Falling Fast is a genuinely engaging and compelling debut novel from Neil Broadfoot, mingling violent crime and investigative journalism in a tightly controlled plot which exudes the best features of Tartan Noir. Its plot follows Doug McGregor, the Capital Tribune‘s lead crime reporter, an intelligent if somewhat cynical writer for whom the bottom of a pint glass is a “research technique” of choice. While chasing a lead on an ongoing story involving the infamous rapist, Derek McGinty, over ten years on from his release, McGregor’s initial disinterest in an apparent suicide case is dispelled upon learning from DS Susie Drummond that the victim is none other than the daughter of Tory MSP, Richard Buchan. McGregor and Drummond trade mutually beneficial favours in breaking a story that seems the stuff of sensationalist tabloid wet dreams. McGregor is later tipped off by an anonymous caller that the apparent suicide of Katherine Buchan is in fact a murder, committed by McGinty. Unlikely or unsubstantiated, both McGregor and Drummond dismiss the claim. That is, until McGregor receives the caller’s “little reminder” a few days later, a development which brings McGregor’s two stories crashing together in a mix of intertwined histories and old secrets.
Falling Fast is a novel that is fascinated by the psychology of the professional insomniac, and charted by the inherently obsessive nature of both crime detecting and reporting. The parallel yet interacting investigations of McGregor and Drummond provide the novel with much of its narrative direction, with Broadfoot presenting a relationship of ill-defined boundaries with wonderful nuance. During McGregor’s first encounter with Drummond, he notes her forensic gaze as a physical marker of her occupation, “Doug had seen the look and the subtle, almost bird-like motions of the head a million times before. To him it said “police” louder than a uniform or warrant card”.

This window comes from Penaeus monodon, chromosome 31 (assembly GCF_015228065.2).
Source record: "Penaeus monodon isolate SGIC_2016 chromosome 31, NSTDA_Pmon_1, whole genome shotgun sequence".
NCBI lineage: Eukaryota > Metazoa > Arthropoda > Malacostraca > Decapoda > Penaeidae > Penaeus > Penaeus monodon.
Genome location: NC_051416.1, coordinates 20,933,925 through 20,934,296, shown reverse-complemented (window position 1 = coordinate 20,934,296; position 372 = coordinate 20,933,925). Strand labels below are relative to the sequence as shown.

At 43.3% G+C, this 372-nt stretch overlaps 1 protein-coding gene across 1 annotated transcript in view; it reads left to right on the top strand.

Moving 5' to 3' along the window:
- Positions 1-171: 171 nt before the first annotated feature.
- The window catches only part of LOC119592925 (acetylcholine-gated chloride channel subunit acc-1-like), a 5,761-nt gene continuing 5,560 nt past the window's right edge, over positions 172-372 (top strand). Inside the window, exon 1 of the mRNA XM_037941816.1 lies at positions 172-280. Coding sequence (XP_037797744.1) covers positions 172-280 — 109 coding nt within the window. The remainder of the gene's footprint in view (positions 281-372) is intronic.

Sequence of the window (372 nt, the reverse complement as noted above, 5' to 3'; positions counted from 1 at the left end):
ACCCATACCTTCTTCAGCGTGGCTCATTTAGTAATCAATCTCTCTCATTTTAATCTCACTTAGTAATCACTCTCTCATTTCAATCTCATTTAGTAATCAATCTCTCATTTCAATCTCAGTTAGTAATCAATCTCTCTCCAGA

While entertaining, the plot itself is hardly groundbreaking, with the notion of multiple cases amalgamating into one sprawling story, evident in slew of crime writing from Agatha Christie novels to the “Nordic Noir” titles. Broadfoot’s novel excels however in terms of its subversion of social conventions, particularly in representing McGinty as abhorrent but not (perhaps) intrinsically evil. McGinty is, in many ways, Broadfoot’s boldest choice of character in the novel, as the reader is given access to the mind of a man who mere pages before is revealed to be the perpetrator of a sadistic and horrifically extended assault on a young girl. Broadfoot tackles the psychological effect of the crime on McGinty, enabling readers to understand that if McGinty is monstrous, he is also a very human kind of monster. In the form of McGinty’s gruff father, Sam, Broadfoot explores the wider repercussions of the rape, depicting a man hounded by press packs, a father whose disgust at his son’s actions never quite severs a deeper emotional connection or parental instincts.
Elsewhere, Hal Damon, a gay freelance PR agent who is called in to deal with the political fallout of Buchan’s family tragedy by the London-based Conservative hierarchy, provides Broadfoot with some of his most overt (and amusing) moments of political satire. Buchan represents everything associated with the old school Toryism; indeed, the press have nicknamed him “Far Right Marmite”. The Conservative Party send Damon, to foster a suitable amount of public sympathy around Buchan. This kind of futile political posturing by the Cameron-era Tories, is captured by the gleefully sardonic tone that Broadfoot employs to great effect, marrying social conscience to an acidic estimation of the political establishment.
Falling Fast is gritty and violent, twisting and compelling, and fulfils all the other tired descriptions that get wheeled out for book sleeve sound bites. Most importantly, it does what it should – it is viciously honest about how crime works and why violence can become a way of life.